In 2014, a man named Eron Gjoni wrote a disparaging blogpost about his game developer ex-girlfriend Zoe Quinn, which led to a vile, targeted harassment campaign against Quinn and other prominent women in the gaming world. From there, the movement mutated into an incomprehensible culture war, with screeching misogynists on one side and so-called “social justice warriors” — those who were opposed to sexism, racism, and other forms of bigotry — on the other. In MRA-affiliated forums on unregulated online spaces like 4chan and Reddit, users organized harassment campaigns, with startling efficacy. As a result, multiple women were threatened, harassed, and chased out of the gaming industry altogether.

Unsurprisingly, Return of Kings became vociferously involved in the movement, with Valizadeh writing articles targeting Quinn directly and urging other men to participate in the online attacks. “There is room for everyone to participate against the enemy—you don’t need to be someone with 10,000 followers to make a difference,” he wrote at one point. “One thing that has been happening is that guys have been doing opposition research and passing that information to someone with a bigger bullhorn who can then disseminate it to mob… If you truly care about the war at hand, there is a way for you to participate.”

By 2014, over a million tweets with the hashtag Gamergate had been posted. White male supremacists like Milo Yiannopoulos and conspiracy theorist Mike Cernovich—both of whom have collaborated with and contributed funding to A Voice for Men—latched onto the controversy, using it to propel themselves and their racist, sexist ideologies into prominence.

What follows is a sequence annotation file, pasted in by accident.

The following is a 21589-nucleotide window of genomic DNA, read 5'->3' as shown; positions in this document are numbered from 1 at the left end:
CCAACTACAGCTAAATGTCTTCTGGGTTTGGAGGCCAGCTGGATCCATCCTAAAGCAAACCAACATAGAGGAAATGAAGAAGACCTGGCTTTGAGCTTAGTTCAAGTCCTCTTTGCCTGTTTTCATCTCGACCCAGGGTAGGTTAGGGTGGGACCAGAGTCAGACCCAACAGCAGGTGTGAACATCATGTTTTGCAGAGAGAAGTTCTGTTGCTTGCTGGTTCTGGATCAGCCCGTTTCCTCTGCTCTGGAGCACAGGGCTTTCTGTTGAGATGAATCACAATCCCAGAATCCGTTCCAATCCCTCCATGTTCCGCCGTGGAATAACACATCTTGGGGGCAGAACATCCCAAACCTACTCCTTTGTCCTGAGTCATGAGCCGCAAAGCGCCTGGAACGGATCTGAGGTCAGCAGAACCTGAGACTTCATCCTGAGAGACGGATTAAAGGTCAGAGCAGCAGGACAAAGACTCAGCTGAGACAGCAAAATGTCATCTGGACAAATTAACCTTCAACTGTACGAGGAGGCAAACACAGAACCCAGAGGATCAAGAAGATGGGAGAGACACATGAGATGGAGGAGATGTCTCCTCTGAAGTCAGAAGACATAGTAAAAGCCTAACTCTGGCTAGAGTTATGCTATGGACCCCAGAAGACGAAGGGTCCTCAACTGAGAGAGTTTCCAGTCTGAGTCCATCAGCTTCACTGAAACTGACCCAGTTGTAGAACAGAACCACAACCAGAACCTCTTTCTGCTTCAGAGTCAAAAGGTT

Roosh V Advocates for Legal Rape

In 2015, Valizadeh advocated for legal rape in an article called “How To Stop Rape.” “I have the solution,” he wrote. “Make rape legal if done on private property. I propose that we make the violent taking of a woman not punishable by law when done off public grounds… Without daddy government to protect her, a girl would absolutely not enter a private room with a man she doesn’t know or trust unless she is absolutely sure she is ready to sleep with him. Consent is now achieved when she passes underneath the room’s door frame, because she knows that that man can legally do anything he wants to her when it comes to sex.”

He later claimed the article was satire, but he’s bragged about raping women on multiple occasions in his Bang books.